Integrating Maritime Transportation Movements With The Urban Transportation System (UTS): A Corridor-Centered Approach

Focus Areas > Maritime Affairs > Maritime Transportation > Integrating Maritime Transportation 
Hanh Dam Le - University of Southern California 

Overall goal of this study is being to determine the viability of a corridor-centric managerial strategy capable of aligning the efforts of various transportation interests and the operation of UTS components in a fashion that can both accommodate greater volumes of freight and provide mitigation for detrimental impacts of road freight transport. Objective of this study is to examine the corridor-related priorities being pursued by these different transportation interests, paying special attention to the operational and information management system each is establishing. From an overall corridor perspective, this effort will explore how institutional practices and information systems can be structured and coordinated to improve the efficiency of freight flowing between the maritime and urban transportation systems. Key tasks of this study are to:

  • define and assess the reliability of the existing UTS to support the truck scheduling and extended hours of operations being implemented at the marine terminals and intermodal facilities located through out the urban system;
  • identify misalignments in institutional priorities and system management systems between various corridor-related entities, including the content and flow of freight information. From the perspective of freight flows, how do these misalignments impinge efficiency; 
  • devise strategies for integrating the use of maritime system information with the efficient management of regional surface transportation systems from a freight corridor perspective; and recommend public policy framework modifications and options required to realize efficiency gains from improving freight movement throughout the urban transportation system.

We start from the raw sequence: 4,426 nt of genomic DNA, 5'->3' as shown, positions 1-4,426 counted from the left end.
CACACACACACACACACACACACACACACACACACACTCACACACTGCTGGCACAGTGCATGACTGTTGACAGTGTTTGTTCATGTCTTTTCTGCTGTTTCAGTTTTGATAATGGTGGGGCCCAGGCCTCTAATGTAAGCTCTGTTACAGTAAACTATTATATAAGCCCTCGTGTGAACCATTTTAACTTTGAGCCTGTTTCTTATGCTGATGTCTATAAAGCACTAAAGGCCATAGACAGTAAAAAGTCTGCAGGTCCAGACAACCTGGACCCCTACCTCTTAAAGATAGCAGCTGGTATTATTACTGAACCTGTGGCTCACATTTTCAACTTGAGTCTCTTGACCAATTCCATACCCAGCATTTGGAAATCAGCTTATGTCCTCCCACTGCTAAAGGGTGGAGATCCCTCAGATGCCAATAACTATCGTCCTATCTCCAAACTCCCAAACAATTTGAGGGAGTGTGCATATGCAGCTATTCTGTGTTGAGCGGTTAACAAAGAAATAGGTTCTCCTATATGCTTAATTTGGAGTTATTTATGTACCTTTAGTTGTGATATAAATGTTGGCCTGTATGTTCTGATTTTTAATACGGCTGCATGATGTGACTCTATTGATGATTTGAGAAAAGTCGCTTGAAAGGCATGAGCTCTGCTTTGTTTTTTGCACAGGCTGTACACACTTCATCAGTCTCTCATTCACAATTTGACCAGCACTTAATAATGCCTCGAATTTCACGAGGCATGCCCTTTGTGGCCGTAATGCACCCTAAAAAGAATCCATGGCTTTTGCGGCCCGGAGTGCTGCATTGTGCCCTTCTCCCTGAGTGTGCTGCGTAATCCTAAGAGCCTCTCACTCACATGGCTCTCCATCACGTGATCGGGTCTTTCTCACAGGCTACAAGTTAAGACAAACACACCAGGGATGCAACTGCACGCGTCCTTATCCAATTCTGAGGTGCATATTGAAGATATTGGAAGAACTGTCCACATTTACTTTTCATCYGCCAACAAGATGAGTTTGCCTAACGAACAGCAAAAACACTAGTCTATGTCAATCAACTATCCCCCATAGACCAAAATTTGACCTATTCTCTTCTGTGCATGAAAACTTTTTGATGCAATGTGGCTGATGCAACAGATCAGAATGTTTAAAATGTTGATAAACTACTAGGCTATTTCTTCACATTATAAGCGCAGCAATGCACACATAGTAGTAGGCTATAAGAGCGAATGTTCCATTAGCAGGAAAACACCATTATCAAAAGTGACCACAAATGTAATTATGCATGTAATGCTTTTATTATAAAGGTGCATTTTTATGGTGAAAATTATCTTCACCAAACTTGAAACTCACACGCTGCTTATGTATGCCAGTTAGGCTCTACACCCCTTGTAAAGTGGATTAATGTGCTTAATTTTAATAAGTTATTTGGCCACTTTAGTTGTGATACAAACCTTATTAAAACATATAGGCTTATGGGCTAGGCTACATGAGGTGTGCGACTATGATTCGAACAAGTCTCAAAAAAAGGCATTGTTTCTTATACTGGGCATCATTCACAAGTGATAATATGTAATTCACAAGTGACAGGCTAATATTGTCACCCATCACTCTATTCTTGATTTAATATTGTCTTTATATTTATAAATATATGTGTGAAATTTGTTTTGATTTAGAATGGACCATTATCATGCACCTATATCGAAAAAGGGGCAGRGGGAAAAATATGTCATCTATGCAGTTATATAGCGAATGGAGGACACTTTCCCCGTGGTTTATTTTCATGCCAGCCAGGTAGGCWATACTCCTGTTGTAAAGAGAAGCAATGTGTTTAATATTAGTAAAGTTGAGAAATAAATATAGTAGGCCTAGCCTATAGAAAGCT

This research will proceed in a systematic approach—beginning with an extensive review of literature and gathering of available data sets, advancing through a series of interviews and surveys of relevant transportation agencies and private operators, and concluding thorough analysis and recommendations for constructive policies. The research will be conducted through several steps:

Step 1: Review existing literature, studies, data sets, and other information on freight improvement programs, management measures, and freight system performance information. Relevant information and data from available sources will be researched and used to the greatest extent possible. These sources will include, but are not limited to: USDOT; FHWA; Caltrans; SCAG; the Port of Los Angeles and the Port of Long Beach; United States Census Bureau 2000 Economic Census; and University of California-Institute of Transportation Studies.

Step 2: Identify and engage through interview or surveys key transportation agencies and private operators to provide current, local, and industry specific insights on system challenges and management opportunities.

Step 3: Collect and analysis key available freight information and data sets from selected corridor-related entities (SCAG and sub-regional truck counts; Caltrans vehicle counts; intermodal movements’ data sets (EDI sets 417, 418 and 404); Port’s outbound/inbound cargo data sets, etc.). Specific analysis will be placed on ports and highway’s freight information flows and available data sets.

Step 4: Perform an analysis from a corridor perspective to identify misalignment in management policies and practices as well as gaps in available information sets.

Step 5: Prepare proposal on the possible structuring and administration of a corridor-centered entity able to achieve the information and policy sharing functions thought to be necessary for optimal UTS efficiency.

Step 6: Produce a report of findings to include policy recommendations on how a corridor-centric approach could increase efficiency of the UTS.

It is likely that a corridor-centered perspective will be the most advantageous in identifying misalignments in management policies and information gaps that exist, or that will emerge, between the different levels of transportation interests responsible for various components of the UTS. Furthermore, it is hypothesized that a corridor-centric entity could function as information clearing house, allowing for the flow of freight to transition smoothly across alternative modes of transportation.

Previously Funded Research


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